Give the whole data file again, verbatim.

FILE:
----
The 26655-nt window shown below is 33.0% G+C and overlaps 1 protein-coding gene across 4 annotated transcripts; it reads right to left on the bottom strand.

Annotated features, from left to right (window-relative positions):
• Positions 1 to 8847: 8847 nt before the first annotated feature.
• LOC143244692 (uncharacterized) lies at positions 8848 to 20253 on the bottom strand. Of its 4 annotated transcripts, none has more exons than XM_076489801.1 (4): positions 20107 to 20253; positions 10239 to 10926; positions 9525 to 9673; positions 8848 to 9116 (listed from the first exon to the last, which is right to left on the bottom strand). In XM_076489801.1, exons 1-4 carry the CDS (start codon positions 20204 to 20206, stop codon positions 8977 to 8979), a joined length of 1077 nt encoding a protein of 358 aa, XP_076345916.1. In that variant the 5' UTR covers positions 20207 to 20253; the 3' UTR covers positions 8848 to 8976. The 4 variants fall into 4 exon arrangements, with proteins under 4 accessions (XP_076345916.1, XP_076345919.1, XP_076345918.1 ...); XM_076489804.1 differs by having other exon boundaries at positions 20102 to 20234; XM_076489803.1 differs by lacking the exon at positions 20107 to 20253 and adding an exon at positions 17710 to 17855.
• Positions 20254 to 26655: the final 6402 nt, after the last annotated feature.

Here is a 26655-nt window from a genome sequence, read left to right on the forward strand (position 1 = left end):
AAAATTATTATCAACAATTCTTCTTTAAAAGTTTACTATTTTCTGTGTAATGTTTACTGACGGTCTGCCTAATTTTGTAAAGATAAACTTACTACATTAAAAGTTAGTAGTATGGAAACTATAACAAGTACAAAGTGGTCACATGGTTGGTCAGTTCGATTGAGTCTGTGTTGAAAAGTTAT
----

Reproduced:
The 26655-nt window shown below is 33.0% G+C and overlaps 1 protein-coding gene across 4 annotated transcripts; it reads right to left on the bottom strand.

Annotated features, from left to right (window-relative positions):
• Positions 1 to 8847: 8847 nt before the first annotated feature.
• LOC143244692 (uncharacterized) lies at positions 8848 to 20253 on the bottom strand. Of its 4 annotated transcripts, none has more exons than XM_076489801.1 (4): positions 20107 to 20253; positions 10239 to 10926; positions 9525 to 9673; positions 8848 to 9116 (listed from the first exon to the last, which is right to left on the bottom strand). In XM_076489801.1, exons 1-4 carry the CDS (start codon positions 20204 to 20206, stop codon positions 8977 to 8979), a joined length of 1077 nt encoding a protein of 358 aa, XP_076345916.1. In that variant the 5' UTR covers positions 20207 to 20253; the 3' UTR covers positions 8848 to 8976. The 4 variants fall into 4 exon arrangements, with proteins under 4 accessions (XP_076345916.1, XP_076345919.1, XP_076345918.1 ...); XM_076489804.1 differs by having other exon boundaries at positions 20102 to 20234; XM_076489803.1 differs by lacking the exon at positions 20107 to 20253 and adding an exon at positions 17710 to 17855.
• Positions 20254 to 26655: the final 6402 nt, after the last annotated feature.

Here is a 26655-nt window from a genome sequence, read left to right on the forward strand (position 1 = left end):
AAAATTATTATCAACAATTCTTCTTTAAAAGTTTACTATTTTCTGTGTAATGTTTACTGACGGTCTGCCTAATTTTGTAAAGATAAACTTACTACATTAAAAGTTAGTAGTATGGAAACTATAACAAGTACAAAGTGGTCACATGGTTGGTCAGTTCGATTGAGTCTGTGTTGAAAAGTTAT